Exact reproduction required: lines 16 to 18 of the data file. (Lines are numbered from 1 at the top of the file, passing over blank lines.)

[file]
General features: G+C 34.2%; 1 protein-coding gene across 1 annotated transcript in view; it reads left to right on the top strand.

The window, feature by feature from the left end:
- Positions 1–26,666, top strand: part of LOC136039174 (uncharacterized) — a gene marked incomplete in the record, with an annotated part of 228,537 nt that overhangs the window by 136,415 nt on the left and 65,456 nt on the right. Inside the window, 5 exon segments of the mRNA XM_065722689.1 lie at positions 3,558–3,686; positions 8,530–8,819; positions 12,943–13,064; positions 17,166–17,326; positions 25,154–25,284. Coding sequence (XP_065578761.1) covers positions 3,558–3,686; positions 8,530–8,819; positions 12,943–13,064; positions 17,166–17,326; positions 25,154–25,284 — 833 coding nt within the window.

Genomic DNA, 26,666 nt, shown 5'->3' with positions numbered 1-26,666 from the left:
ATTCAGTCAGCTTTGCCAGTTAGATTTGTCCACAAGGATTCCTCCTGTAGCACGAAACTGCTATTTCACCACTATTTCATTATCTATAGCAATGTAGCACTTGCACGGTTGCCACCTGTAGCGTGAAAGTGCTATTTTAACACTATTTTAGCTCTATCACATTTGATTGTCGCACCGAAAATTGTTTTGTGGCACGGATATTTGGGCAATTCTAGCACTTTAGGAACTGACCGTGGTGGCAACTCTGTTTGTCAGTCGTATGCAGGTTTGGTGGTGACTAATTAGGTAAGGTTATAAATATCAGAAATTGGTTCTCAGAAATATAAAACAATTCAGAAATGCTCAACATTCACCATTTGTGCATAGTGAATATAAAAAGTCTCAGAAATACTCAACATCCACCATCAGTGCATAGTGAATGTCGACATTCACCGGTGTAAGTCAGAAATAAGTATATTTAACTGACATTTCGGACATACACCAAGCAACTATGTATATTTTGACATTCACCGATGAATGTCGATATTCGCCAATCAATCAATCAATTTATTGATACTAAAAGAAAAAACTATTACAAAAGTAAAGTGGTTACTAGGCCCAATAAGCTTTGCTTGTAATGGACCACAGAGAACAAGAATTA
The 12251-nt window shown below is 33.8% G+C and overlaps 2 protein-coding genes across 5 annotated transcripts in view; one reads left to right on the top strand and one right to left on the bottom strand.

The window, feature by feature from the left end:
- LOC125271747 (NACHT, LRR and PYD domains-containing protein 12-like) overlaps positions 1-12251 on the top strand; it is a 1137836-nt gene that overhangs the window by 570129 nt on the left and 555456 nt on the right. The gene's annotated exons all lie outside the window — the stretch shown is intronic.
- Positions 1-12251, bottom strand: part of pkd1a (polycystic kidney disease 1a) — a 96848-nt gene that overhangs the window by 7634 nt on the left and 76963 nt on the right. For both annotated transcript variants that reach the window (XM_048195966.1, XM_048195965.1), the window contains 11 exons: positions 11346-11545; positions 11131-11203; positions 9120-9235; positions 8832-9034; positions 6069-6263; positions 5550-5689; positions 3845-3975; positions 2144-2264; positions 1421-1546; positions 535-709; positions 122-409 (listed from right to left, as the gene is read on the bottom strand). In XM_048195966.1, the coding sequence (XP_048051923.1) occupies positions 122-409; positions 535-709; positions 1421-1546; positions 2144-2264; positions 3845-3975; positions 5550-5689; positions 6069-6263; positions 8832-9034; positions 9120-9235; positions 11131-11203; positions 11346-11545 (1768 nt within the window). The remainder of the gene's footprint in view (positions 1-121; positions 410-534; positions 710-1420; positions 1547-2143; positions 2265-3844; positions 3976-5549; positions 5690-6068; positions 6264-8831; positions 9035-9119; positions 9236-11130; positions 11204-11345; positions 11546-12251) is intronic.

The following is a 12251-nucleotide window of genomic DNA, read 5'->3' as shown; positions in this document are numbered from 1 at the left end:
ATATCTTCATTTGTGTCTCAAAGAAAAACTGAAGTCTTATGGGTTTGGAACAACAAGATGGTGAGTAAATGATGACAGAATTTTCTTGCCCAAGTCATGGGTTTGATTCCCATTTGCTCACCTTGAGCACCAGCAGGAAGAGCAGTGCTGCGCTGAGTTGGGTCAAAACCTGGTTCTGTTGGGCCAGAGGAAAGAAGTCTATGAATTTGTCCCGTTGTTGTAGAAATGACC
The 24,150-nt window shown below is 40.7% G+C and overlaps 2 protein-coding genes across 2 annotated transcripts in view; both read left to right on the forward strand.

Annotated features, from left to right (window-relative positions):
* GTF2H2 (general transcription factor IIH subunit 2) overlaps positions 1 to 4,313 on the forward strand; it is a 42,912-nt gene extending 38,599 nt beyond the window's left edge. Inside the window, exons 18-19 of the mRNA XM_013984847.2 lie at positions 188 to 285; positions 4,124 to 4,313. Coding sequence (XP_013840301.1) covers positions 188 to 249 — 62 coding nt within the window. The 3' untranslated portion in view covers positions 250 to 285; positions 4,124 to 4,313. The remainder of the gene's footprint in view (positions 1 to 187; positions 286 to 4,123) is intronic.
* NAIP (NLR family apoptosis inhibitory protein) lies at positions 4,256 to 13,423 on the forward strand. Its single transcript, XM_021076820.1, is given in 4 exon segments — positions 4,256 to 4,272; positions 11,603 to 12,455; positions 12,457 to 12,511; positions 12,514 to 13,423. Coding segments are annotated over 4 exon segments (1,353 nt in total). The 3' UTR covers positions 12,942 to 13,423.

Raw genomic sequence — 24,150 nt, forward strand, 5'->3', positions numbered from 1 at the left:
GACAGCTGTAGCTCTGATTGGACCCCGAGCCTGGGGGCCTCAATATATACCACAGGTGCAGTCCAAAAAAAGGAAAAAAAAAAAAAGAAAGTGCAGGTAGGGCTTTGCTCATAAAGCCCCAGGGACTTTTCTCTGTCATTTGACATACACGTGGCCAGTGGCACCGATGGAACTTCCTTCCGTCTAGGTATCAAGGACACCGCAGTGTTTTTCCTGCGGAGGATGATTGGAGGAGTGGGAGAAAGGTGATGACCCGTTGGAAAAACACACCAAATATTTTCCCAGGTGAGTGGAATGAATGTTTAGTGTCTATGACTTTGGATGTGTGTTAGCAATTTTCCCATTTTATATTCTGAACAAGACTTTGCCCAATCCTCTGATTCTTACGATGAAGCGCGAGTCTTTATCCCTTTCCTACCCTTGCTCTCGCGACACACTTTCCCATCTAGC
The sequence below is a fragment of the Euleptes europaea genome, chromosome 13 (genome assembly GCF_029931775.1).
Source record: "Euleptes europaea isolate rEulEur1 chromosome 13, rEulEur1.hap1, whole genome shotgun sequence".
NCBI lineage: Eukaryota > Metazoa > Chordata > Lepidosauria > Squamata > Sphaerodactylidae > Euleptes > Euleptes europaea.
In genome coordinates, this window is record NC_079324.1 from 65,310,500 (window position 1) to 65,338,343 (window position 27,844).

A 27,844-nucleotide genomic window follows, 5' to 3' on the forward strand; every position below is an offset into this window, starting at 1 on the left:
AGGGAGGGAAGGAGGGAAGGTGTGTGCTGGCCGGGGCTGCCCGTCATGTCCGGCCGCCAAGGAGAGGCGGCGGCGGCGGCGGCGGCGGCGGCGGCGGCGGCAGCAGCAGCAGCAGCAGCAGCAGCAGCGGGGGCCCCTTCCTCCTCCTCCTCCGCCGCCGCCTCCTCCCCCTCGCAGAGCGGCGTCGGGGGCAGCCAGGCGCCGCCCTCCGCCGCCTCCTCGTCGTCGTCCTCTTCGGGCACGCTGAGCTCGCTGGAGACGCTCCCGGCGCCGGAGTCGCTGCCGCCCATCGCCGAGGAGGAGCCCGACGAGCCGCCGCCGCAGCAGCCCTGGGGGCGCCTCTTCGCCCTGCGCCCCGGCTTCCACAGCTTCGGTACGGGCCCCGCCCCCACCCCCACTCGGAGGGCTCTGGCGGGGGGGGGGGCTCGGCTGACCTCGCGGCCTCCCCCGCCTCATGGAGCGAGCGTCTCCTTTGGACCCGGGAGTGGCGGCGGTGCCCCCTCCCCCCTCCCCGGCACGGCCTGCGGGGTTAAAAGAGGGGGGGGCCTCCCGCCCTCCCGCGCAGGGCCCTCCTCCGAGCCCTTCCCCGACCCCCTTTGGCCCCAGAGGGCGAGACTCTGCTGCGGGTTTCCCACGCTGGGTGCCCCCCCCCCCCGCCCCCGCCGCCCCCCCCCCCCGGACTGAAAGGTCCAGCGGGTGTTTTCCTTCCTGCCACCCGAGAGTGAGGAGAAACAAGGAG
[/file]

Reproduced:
Raw genomic sequence — 24,150 nt, forward strand, 5'->3', positions numbered from 1 at the left:
GACAGCTGTAGCTCTGATTGGACCCCGAGCCTGGGGGCCTCAATATATACCACAGGTGCAGTCCAAAAAAAGGAAAAAAAAAAAAAGAAAGTGCAGGTAGGGCTTTGCTCATAAAGCCCCAGGGACTTTTCTCTGTCATTTGACATACACGTGGCCAGTGGCACCGATGGAACTTCCTTCCGTCTAGGTATCAAGGACACCGCAGTGTTTTTCCTGCGGAGGATGATTGGAGGAGTGGGAGAAAGGTGATGACCCGTTGGAAAAACACACCAAATATTTTCCCAGGTGAGTGGAATGAATGTTTAGTGTCTATGACTTTGGATGTGTGTTAGCAATTTTCCCATTTTATATTCTGAACAAGACTTTGCCCAATCCTCTGATTCTTACGATGAAGCGCGAGTCTTTATCCCTTTCCTACCCTTGCTCTCGCGACACACTTTCCCATCTAGC
The sequence below is a fragment of the Euleptes europaea genome, chromosome 13 (genome assembly GCF_029931775.1).